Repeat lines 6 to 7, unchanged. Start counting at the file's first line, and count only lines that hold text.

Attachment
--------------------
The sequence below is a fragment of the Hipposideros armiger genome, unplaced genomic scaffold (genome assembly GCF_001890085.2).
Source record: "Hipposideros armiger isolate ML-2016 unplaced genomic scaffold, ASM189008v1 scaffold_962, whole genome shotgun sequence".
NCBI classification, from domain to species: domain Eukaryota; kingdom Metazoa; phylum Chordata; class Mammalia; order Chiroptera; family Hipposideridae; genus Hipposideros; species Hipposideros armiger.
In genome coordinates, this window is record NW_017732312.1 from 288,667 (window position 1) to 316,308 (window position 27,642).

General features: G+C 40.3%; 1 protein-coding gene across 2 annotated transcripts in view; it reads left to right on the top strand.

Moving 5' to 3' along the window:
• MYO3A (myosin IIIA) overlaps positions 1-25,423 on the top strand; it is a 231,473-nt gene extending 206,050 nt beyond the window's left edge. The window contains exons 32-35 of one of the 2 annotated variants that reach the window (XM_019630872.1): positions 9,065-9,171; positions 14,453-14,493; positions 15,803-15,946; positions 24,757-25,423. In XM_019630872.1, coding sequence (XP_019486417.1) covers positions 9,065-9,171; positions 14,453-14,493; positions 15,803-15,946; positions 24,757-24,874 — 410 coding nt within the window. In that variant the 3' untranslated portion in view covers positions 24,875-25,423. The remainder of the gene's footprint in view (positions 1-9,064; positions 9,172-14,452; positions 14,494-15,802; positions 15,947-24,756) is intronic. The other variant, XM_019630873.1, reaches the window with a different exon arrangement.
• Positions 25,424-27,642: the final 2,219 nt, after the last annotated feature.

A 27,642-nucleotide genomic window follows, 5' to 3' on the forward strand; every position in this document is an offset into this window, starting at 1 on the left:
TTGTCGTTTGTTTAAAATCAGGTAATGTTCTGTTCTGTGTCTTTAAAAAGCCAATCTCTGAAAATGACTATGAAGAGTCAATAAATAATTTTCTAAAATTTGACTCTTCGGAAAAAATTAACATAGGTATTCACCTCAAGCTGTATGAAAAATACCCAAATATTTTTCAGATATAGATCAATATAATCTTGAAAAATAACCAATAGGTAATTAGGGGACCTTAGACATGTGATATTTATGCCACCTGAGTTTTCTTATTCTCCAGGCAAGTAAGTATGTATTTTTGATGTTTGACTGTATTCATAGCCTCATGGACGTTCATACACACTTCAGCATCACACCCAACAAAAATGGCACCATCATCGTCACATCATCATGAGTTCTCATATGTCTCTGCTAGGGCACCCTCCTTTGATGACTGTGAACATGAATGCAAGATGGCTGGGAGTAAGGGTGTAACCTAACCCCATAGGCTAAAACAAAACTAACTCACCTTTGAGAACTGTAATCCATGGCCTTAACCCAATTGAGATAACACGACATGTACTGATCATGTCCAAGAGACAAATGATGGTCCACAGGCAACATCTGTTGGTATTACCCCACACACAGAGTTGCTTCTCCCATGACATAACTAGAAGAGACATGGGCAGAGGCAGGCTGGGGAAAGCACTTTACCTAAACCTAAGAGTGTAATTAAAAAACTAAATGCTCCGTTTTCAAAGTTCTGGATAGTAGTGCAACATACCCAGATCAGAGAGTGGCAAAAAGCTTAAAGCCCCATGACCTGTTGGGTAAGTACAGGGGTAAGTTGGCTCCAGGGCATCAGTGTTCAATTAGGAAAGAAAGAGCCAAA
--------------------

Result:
Moving 5' to 3' along the window:
• MYO3A (myosin IIIA) overlaps positions 1-25,423 on the top strand; it is a 231,473-nt gene extending 206,050 nt beyond the window's left edge. The window contains exons 32-35 of one of the 2 annotated variants that reach the window (XM_019630872.1): positions 9,065-9,171; positions 14,453-14,493; positions 15,803-15,946; positions 24,757-25,423. In XM_019630872.1, coding sequence (XP_019486417.1) covers positions 9,065-9,171; positions 14,453-14,493; positions 15,803-15,946; positions 24,757-24,874 — 410 coding nt within the window. In that variant the 3' untranslated portion in view covers positions 24,875-25,423. The remainder of the gene's footprint in view (positions 1-9,064; positions 9,172-14,452; positions 14,494-15,802; positions 15,947-24,756) is intronic. The other variant, XM_019630873.1, reaches the window with a different exon arrangement.